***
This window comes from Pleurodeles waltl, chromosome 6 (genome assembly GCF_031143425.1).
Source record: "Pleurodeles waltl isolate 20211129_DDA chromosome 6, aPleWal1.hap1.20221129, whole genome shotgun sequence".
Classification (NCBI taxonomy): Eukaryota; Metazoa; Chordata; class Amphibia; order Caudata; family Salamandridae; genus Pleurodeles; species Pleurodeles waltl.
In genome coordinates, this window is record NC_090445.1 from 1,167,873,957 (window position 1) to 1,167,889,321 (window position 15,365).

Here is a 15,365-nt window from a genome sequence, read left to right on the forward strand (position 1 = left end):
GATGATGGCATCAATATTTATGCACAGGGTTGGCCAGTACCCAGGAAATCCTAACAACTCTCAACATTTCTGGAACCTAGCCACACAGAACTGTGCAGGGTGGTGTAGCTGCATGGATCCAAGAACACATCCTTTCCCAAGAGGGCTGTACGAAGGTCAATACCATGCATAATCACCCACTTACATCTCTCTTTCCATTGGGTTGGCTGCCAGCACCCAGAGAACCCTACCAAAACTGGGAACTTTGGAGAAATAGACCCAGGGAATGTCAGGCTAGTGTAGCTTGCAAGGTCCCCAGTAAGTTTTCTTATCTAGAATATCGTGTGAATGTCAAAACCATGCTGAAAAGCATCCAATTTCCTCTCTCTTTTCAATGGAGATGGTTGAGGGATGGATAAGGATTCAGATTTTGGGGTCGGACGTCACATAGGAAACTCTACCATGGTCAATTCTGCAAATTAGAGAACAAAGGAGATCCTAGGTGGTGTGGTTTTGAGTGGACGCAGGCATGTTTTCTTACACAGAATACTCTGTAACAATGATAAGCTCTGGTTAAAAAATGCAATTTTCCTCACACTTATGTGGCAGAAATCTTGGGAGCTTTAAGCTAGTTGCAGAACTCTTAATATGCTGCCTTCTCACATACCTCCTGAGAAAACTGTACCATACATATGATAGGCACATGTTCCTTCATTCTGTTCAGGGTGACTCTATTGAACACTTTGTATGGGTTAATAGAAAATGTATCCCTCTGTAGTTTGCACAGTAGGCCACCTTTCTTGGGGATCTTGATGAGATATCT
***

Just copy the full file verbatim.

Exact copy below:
This window comes from Pleurodeles waltl, chromosome 6 (genome assembly GCF_031143425.1).
Source record: "Pleurodeles waltl isolate 20211129_DDA chromosome 6, aPleWal1.hap1.20221129, whole genome shotgun sequence".
Classification (NCBI taxonomy): Eukaryota; Metazoa; Chordata; class Amphibia; order Caudata; family Salamandridae; genus Pleurodeles; species Pleurodeles waltl.
In genome coordinates, this window is record NC_090445.1 from 1,167,873,957 (window position 1) to 1,167,889,321 (window position 15,365).

Here is a 15,365-nt window from a genome sequence, read left to right on the forward strand (position 1 = left end):
GATGATGGCATCAATATTTATGCACAGGGTTGGCCAGTACCCAGGAAATCCTAACAACTCTCAACATTTCTGGAACCTAGCCACACAGAACTGTGCAGGGTGGTGTAGCTGCATGGATCCAAGAACACATCCTTTCCCAAGAGGGCTGTACGAAGGTCAATACCATGCATAATCACCCACTTACATCTCTCTTTCCATTGGGTTGGCTGCCAGCACCCAGAGAACCCTACCAAAACTGGGAACTTTGGAGAAATAGACCCAGGGAATGTCAGGCTAGTGTAGCTTGCAAGGTCCCCAGTAAGTTTTCTTATCTAGAATATCGTGTGAATGTCAAAACCATGCTGAAAAGCATCCAATTTCCTCTCTCTTTTCAATGGAGATGGTTGAGGGATGGATAAGGATTCAGATTTTGGGGTCGGACGTCACATAGGAAACTCTACCATGGTCAATTCTGCAAATTAGAGAACAAAGGAGATCCTAGGTGGTGTGGTTTTGAGTGGACGCAGGCATGTTTTCTTACACAGAATACTCTGTAACAATGATAAGCTCTGGTTAAAAAATGCAATTTTCCTCACACTTATGTGGCAGAAATCTTGGGAGCTTTAAGCTAGTTGCAGAACTCTTAATATGCTGCCTTCTCACATACCTCCTGAGAAAACTGTACCATACATATGATAGGCACATGTTCCTTCATTCTGTTCAGGGTGACTCTATTGAACACTTTGTATGGGTTAATAGAAAATGTATCCCTCTGTAGTTTGCACAGTAGGCCACCTTTCTTGGGGATCTTGATGAGATATCT